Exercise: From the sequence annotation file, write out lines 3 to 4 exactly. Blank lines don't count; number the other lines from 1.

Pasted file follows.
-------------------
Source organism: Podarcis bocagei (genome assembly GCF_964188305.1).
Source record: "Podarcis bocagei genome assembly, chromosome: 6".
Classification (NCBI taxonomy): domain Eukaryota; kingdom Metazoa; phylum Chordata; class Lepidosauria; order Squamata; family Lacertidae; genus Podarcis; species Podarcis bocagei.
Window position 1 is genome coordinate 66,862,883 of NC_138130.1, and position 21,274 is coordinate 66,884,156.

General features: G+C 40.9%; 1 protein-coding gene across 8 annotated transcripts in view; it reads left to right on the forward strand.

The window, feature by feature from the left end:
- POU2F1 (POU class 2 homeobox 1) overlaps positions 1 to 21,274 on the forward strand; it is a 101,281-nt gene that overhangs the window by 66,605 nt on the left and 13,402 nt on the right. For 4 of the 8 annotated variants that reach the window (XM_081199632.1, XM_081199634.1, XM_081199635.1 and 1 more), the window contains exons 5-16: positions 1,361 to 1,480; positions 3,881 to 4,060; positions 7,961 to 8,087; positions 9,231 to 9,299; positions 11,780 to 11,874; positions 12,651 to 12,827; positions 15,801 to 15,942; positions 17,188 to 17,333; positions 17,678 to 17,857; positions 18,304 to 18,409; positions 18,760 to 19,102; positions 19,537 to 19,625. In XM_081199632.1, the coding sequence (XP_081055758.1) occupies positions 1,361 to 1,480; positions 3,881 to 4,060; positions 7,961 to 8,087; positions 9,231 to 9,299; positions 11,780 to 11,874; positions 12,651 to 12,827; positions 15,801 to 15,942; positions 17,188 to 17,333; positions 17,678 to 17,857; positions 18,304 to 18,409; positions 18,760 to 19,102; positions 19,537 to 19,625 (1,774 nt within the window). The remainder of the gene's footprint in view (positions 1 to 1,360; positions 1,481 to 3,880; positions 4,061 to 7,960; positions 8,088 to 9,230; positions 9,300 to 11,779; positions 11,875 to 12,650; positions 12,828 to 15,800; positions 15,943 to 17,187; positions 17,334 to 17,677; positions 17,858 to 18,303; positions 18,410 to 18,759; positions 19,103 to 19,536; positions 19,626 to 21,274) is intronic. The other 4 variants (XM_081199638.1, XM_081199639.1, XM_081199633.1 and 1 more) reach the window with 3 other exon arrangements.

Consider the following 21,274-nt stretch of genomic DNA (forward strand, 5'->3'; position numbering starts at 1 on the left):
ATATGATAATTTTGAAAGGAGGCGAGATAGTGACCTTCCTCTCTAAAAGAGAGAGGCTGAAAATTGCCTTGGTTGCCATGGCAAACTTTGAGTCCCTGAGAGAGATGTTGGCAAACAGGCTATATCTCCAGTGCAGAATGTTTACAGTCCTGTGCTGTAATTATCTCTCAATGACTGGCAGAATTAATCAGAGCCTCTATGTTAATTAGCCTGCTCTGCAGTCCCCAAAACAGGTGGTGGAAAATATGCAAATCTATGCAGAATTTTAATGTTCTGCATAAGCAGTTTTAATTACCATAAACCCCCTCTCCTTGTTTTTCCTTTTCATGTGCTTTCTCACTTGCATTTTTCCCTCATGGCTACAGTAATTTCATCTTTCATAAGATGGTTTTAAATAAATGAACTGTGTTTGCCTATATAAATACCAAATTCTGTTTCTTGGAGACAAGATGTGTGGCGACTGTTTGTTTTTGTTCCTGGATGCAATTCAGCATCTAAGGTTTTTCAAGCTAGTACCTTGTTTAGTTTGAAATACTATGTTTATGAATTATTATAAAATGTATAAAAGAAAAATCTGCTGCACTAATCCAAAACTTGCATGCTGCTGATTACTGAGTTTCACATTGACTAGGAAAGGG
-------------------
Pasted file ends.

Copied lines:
Classification (NCBI taxonomy): domain Eukaryota; kingdom Metazoa; phylum Chordata; class Lepidosauria; order Squamata; family Lacertidae; genus Podarcis; species Podarcis bocagei.
Window position 1 is genome coordinate 66,862,883 of NC_138130.1, and position 21,274 is coordinate 66,884,156.